Green leaf volatiles (GLVs) are potentially significant but of unknown importance as a source of aqueous-phase secondary organic aerosol (SOA). GLVs are reactive, oxygenated, organic compounds that are emitted from plants in significant quantities and that can react both at the surface of fog drops and within the bulk of the drops. These aqueous reactions can occur via photochemically generated oxidants such as hydroxyl radical, singlet molecular oxygen, and excited triplet states of organic compounds. GLVs are also oxidized in the gas phase to make more water soluble products that could also participate in fog-drop reactions to form SOA. The hypothesis driving this research is that the uptake and photooxidation of GLVs and their first generation oxidation products can be a significant source of secondary organic carbon in fogwater. This hypothesis will be tested through four objectives: (1) Collect and chemically characterize fogwaters from Louisiana and California. (2) Measure GLV photooxidation, changes in organic composition, and the formation of SOA in illuminated fogwaters. (3) Quantify photooxidants in the illuminated fog waters and their reactivity with GLVs. (4) Integrate results from each objective in order to determine the mechanisms for GLV reactions in fogwaters and assess the significance of GLVs as an aqueous source of SOA.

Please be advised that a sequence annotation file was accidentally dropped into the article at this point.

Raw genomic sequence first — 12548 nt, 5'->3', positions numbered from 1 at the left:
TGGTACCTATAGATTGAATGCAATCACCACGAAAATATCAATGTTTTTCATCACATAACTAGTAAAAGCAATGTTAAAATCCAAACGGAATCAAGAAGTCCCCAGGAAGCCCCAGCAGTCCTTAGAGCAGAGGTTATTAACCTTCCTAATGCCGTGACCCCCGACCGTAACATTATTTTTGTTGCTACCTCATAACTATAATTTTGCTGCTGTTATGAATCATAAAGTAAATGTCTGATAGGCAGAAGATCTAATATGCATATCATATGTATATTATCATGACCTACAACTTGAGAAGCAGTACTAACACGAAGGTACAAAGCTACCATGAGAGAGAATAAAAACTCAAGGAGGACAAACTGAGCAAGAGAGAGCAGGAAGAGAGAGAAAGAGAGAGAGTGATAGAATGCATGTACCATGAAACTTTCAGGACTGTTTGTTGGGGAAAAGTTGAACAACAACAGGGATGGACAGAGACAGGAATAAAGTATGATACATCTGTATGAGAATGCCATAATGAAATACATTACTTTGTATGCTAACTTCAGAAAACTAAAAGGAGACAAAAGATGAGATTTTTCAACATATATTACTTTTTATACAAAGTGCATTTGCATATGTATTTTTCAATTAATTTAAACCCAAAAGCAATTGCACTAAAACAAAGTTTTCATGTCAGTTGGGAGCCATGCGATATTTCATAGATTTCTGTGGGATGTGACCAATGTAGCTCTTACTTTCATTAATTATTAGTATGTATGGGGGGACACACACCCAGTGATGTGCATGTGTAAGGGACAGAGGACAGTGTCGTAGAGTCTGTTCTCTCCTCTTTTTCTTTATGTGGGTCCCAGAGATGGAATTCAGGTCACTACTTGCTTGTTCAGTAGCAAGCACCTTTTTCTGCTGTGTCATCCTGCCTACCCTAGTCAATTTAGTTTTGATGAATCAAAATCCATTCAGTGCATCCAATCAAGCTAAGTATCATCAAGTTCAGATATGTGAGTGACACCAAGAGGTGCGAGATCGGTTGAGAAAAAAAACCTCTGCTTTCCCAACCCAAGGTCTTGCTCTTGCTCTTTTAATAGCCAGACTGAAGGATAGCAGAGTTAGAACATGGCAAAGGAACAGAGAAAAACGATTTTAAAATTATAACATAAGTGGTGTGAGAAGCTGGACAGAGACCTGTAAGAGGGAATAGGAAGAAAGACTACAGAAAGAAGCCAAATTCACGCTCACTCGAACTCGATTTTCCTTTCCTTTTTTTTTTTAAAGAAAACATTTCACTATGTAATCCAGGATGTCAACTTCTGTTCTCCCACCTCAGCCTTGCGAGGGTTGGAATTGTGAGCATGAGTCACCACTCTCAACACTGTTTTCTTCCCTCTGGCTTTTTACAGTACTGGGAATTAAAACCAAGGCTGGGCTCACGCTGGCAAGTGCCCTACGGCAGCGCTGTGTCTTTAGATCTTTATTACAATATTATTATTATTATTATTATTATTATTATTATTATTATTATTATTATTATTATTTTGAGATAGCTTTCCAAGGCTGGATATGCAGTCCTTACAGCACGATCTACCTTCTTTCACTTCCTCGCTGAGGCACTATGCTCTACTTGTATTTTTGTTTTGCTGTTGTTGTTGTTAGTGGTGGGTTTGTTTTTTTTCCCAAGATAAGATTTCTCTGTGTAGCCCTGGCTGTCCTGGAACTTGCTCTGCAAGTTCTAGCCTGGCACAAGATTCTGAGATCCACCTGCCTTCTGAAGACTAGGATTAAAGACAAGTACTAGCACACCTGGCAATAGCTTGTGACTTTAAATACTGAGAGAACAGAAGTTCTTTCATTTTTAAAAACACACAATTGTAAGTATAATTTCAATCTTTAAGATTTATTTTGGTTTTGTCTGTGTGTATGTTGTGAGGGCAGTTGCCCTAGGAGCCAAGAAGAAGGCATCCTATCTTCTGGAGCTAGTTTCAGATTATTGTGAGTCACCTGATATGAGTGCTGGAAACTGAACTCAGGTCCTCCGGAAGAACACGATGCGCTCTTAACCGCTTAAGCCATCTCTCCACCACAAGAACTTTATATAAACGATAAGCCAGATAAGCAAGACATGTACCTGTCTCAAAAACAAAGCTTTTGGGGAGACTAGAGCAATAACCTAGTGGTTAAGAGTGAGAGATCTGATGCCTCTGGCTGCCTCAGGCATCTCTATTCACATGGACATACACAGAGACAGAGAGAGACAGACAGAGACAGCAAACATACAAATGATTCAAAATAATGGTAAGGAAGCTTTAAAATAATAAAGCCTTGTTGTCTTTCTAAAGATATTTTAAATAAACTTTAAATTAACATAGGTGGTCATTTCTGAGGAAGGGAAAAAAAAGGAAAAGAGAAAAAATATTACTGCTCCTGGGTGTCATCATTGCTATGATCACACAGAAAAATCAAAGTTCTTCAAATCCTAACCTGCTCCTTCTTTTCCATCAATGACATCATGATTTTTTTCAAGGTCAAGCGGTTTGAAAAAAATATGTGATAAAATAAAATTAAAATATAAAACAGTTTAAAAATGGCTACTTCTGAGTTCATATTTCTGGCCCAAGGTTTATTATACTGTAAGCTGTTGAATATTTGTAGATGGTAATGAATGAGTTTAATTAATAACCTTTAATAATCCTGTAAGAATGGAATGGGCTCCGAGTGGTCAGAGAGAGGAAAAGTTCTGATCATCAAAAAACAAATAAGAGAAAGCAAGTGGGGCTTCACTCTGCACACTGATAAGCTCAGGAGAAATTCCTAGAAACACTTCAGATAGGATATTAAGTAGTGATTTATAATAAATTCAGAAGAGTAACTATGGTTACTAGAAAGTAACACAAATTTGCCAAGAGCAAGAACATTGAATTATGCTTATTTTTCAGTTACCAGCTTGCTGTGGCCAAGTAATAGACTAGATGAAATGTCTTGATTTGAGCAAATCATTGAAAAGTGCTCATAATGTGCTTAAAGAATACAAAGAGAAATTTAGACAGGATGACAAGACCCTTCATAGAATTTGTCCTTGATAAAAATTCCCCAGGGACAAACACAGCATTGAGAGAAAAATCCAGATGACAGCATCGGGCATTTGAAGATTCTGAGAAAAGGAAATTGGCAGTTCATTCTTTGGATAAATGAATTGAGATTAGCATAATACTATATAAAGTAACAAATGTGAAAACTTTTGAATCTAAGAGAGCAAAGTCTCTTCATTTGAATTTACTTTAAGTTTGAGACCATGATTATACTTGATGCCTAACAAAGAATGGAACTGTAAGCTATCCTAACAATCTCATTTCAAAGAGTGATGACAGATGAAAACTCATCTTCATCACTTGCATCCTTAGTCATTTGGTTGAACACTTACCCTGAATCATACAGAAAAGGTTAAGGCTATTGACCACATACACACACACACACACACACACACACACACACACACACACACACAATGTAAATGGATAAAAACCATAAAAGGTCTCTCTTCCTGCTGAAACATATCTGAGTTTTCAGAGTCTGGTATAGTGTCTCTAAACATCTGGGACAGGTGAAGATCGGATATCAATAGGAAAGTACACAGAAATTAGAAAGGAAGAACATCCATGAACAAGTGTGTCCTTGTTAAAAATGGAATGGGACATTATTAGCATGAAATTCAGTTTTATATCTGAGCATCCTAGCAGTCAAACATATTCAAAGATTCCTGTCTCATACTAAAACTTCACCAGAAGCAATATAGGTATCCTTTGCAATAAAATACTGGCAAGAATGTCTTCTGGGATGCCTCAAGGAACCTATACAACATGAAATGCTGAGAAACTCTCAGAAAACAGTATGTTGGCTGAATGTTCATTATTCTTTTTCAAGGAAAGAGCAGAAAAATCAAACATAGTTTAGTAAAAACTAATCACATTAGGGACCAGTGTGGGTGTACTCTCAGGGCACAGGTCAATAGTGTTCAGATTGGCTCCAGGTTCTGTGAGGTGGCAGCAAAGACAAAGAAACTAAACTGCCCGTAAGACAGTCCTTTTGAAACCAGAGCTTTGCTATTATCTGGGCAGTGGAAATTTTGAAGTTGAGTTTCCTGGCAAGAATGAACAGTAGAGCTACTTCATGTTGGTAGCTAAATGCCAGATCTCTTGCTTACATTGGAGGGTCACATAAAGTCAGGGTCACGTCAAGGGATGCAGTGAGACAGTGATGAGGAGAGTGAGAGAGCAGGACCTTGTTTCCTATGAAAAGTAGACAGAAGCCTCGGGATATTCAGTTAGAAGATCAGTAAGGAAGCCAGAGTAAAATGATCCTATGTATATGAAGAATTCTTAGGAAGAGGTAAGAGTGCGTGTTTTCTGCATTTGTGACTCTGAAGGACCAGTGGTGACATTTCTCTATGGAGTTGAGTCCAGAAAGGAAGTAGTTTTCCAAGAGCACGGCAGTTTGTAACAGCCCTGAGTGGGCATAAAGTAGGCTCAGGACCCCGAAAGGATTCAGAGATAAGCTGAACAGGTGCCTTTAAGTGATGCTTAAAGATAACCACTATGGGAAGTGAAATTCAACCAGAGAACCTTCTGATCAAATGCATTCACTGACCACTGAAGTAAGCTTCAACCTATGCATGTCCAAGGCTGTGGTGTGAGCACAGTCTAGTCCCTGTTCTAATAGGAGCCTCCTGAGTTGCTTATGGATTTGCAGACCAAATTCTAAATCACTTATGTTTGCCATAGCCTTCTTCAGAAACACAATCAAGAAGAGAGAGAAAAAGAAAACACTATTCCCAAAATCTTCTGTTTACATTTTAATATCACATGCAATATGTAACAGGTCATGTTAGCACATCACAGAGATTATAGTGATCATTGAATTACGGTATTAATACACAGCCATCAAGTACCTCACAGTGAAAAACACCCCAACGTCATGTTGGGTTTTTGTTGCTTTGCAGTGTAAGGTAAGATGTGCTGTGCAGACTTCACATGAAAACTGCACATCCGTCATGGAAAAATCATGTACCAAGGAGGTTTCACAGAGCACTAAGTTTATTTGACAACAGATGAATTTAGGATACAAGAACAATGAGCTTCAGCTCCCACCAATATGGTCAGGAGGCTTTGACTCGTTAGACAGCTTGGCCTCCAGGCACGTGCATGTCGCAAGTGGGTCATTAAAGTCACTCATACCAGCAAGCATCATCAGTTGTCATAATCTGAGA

A post-doctoral scholar, a graduate student, and undergraduate students will be mentored during the project, including through an LSU-UCD undergraduate exchange research program. The results from the research will be integrated into undergraduate and graduate teaching at both institutions. And, because fog events can affect the concentrations of regulated pollutants, especially PM2.5, in both Louisiana and California, results from this work will inform state air quality policy agencies.